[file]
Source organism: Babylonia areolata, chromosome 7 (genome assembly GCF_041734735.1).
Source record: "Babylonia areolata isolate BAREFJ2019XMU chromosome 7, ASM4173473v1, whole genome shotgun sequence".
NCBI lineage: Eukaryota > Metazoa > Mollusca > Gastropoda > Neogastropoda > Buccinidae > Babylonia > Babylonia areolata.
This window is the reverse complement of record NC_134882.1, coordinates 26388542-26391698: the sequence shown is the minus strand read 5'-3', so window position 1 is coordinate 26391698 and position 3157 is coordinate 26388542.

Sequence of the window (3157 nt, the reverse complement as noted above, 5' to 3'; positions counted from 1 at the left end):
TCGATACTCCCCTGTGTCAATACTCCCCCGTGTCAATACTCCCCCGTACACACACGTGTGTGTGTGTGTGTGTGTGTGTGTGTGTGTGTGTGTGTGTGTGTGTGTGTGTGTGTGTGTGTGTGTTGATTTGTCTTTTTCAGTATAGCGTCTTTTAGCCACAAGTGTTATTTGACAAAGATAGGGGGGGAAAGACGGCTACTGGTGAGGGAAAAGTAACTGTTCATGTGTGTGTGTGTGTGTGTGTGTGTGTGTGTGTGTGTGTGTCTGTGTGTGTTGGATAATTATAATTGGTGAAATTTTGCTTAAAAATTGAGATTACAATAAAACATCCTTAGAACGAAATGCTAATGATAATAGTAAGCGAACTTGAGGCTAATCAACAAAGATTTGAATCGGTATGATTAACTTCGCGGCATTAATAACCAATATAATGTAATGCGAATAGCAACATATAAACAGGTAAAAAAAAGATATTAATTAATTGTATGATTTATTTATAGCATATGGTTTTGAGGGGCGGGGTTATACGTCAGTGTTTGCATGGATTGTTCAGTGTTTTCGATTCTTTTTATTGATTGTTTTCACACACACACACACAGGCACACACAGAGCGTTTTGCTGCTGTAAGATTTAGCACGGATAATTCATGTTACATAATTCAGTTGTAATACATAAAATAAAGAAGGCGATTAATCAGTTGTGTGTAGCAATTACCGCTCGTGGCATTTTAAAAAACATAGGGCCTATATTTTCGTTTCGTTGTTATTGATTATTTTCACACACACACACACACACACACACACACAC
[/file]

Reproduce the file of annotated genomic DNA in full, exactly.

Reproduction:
Source organism: Babylonia areolata, chromosome 7 (genome assembly GCF_041734735.1).
Source record: "Babylonia areolata isolate BAREFJ2019XMU chromosome 7, ASM4173473v1, whole genome shotgun sequence".
NCBI lineage: Eukaryota > Metazoa > Mollusca > Gastropoda > Neogastropoda > Buccinidae > Babylonia > Babylonia areolata.
This window is the reverse complement of record NC_134882.1, coordinates 26388542-26391698: the sequence shown is the minus strand read 5'-3', so window position 1 is coordinate 26391698 and position 3157 is coordinate 26388542.

Sequence of the window (3157 nt, the reverse complement as noted above, 5' to 3'; positions counted from 1 at the left end):
TCGATACTCCCCTGTGTCAATACTCCCCCGTGTCAATACTCCCCCGTACACACACGTGTGTGTGTGTGTGTGTGTGTGTGTGTGTGTGTGTGTGTGTGTGTGTGTGTGTGTGTGTGTGTGTGTTGATTTGTCTTTTTCAGTATAGCGTCTTTTAGCCACAAGTGTTATTTGACAAAGATAGGGGGGGAAAGACGGCTACTGGTGAGGGAAAAGTAACTGTTCATGTGTGTGTGTGTGTGTGTGTGTGTGTGTGTGTGTGTGTGTCTGTGTGTGTTGGATAATTATAATTGGTGAAATTTTGCTTAAAAATTGAGATTACAATAAAACATCCTTAGAACGAAATGCTAATGATAATAGTAAGCGAACTTGAGGCTAATCAACAAAGATTTGAATCGGTATGATTAACTTCGCGGCATTAATAACCAATATAATGTAATGCGAATAGCAACATATAAACAGGTAAAAAAAAGATATTAATTAATTGTATGATTTATTTATAGCATATGGTTTTGAGGGGCGGGGTTATACGTCAGTGTTTGCATGGATTGTTCAGTGTTTTCGATTCTTTTTATTGATTGTTTTCACACACACACACACAGGCACACACAGAGCGTTTTGCTGCTGTAAGATTTAGCACGGATAATTCATGTTACATAATTCAGTTGTAATACATAAAATAAAGAAGGCGATTAATCAGTTGTGTGTAGCAATTACCGCTCGTGGCATTTTAAAAAACATAGGGCCTATATTTTCGTTTCGTTGTTATTGATTATTTTCACACACACACACACACACACACACACACAC